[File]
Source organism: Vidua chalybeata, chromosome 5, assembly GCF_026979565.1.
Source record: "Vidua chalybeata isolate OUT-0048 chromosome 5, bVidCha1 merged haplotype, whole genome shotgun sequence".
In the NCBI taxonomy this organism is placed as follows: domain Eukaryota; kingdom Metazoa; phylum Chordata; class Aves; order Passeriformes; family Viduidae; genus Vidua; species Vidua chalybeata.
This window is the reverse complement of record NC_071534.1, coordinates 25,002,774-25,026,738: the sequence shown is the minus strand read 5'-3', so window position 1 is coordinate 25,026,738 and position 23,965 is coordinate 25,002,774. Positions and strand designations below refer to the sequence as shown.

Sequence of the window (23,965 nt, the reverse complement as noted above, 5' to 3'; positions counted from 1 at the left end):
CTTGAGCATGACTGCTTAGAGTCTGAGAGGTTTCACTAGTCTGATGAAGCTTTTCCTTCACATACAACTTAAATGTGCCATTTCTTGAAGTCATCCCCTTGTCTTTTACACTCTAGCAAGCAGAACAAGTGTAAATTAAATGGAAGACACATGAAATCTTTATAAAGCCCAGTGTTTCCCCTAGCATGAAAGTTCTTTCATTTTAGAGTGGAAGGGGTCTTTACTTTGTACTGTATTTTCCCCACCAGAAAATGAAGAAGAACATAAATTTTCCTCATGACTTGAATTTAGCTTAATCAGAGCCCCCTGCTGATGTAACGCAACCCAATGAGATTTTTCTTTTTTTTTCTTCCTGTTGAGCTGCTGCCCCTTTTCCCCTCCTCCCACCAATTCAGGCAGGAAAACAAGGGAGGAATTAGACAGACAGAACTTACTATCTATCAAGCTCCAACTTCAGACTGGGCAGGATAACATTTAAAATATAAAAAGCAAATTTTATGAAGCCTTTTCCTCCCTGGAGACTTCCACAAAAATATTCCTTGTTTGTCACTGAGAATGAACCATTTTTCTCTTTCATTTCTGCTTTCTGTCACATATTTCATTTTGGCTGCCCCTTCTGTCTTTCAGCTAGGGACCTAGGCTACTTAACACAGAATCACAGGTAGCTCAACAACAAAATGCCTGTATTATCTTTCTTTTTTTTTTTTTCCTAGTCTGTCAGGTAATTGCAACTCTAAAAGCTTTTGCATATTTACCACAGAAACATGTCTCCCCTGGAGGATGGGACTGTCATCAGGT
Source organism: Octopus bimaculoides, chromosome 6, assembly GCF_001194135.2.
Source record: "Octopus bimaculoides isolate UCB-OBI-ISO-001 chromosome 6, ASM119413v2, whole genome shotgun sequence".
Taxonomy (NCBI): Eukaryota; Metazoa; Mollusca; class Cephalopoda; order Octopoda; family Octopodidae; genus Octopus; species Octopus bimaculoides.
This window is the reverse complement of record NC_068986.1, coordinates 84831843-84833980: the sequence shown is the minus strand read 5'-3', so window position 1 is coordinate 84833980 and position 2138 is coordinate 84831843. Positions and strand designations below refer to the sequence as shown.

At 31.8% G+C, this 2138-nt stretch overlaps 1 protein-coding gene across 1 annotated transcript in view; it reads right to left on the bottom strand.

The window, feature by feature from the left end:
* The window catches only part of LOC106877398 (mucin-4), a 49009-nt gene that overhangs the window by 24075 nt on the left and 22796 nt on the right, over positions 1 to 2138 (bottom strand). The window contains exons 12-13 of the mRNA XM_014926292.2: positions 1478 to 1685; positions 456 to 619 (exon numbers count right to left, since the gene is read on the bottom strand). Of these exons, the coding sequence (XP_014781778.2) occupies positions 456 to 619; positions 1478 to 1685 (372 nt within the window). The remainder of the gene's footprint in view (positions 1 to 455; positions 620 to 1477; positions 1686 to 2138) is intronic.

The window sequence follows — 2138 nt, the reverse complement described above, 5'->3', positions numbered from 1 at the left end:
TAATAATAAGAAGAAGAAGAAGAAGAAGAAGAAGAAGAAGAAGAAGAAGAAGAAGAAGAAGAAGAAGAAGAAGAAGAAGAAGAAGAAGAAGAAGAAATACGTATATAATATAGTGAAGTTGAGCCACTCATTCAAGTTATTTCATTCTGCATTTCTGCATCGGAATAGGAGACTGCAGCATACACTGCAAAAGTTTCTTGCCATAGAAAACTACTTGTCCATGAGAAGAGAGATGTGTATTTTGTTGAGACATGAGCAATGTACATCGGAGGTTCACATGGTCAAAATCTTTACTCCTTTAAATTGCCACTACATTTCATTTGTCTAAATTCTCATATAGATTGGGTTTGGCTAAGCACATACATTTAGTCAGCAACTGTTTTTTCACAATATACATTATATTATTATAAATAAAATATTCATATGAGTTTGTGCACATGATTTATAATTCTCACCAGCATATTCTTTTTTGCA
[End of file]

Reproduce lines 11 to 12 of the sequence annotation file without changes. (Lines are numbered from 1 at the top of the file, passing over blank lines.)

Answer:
At 31.8% G+C, this 2138-nt stretch overlaps 1 protein-coding gene across 1 annotated transcript in view; it reads right to left on the bottom strand.

The window, feature by feature from the left end: